News Press

Op-ed: City of Yes: A first step toward a more affordable New York

April 24, 2024


Crain’s New York Business
By Kathryn Wylde

There’s no two ways about it: New York has become an unaffordable city. The cost of living and doing business has risen so dramatically in the past decade that we are now tied with Geneva as the third most expensive city in the world, behind only Singapore and Zurich.

While New York City cannot solve this crisis on its own, one important step it can take is modernizing its aging zoning rules that were created over sixty years ago for a very different city and have come to hold it back.  The Adams Administration is taking up this challenge, starting with a package of fifty-three proposals collectively described as “City of Yes.” The purpose is to make it faster, easier, and less expensive to build affordable housing, create jobs, and reduce our city’s carbon footprint.

The good news is that the City Council has already enacted the first part of this package, City of Yes for Carbon Neutrality, which will help the city achieve its carbon reduction goals by incentivizing such activities as use of electric vehicles and installation of solar power systems and green roofs.

Under Council consideration now is “City of Yes for Economic Opportunity,” which would replace outdated and onerous 1960s-era regulations with clear and sensible rules that allow small businesses and entrepreneurs to expand and adapt to changing customer demands. Obsolete and unnecessary restrictions on business operations and growth will be removed. New locations will be open to “clean” industrial uses such as life science laboratories, sound stages, new forms of urban agriculture, and advanced manufacturing. As New York City works to emerge from the pandemic and overcome a stubbornly elevated storefront vacancy rate, these commonsense economic reforms are more important than ever, and the Council should move quickly to pass them.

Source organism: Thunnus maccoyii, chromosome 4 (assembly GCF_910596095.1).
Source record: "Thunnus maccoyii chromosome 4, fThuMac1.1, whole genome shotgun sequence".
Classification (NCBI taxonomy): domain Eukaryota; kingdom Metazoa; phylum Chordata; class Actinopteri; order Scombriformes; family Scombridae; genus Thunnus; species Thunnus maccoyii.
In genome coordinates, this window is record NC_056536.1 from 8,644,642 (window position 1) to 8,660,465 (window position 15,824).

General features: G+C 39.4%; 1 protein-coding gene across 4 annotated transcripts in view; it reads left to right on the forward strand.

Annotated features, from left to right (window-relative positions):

With ”City of Yes for Housing Opportunity,” the Adams administration is confronting New York City’s housing affordability crisis head-on by updating restrictive zoning laws that limit housing production. For example, the plan would provide more flexibility in the design and size of new apartments, encourage the conversion of underused buildings like offices into housing, and increase density allowances for buildings with affordable housing. It will make it easier to build modest apartment buildings in lower-density areas, and eliminate costly parking requirements that are unnecessary in a city with great access to public transit. Combined together, these measures can significantly ease our housing shortage.

Many factors that have made the city less affordable are beyond our local control. Inflation, high interest rates, and pandemic-related upheaval in the global supply chain have contributed to rising costs. But there are actions we can take right here to make our city more affordable, and updating antiquated zoning is a great place to start. When the city’s own rules and regulations are hampering housing production and economic growth, it’s time for a rewrite and that’s exactly what “City of Yes” offers. We want a more affordable city and it’s time to take whatever actions are within our power to achieve it.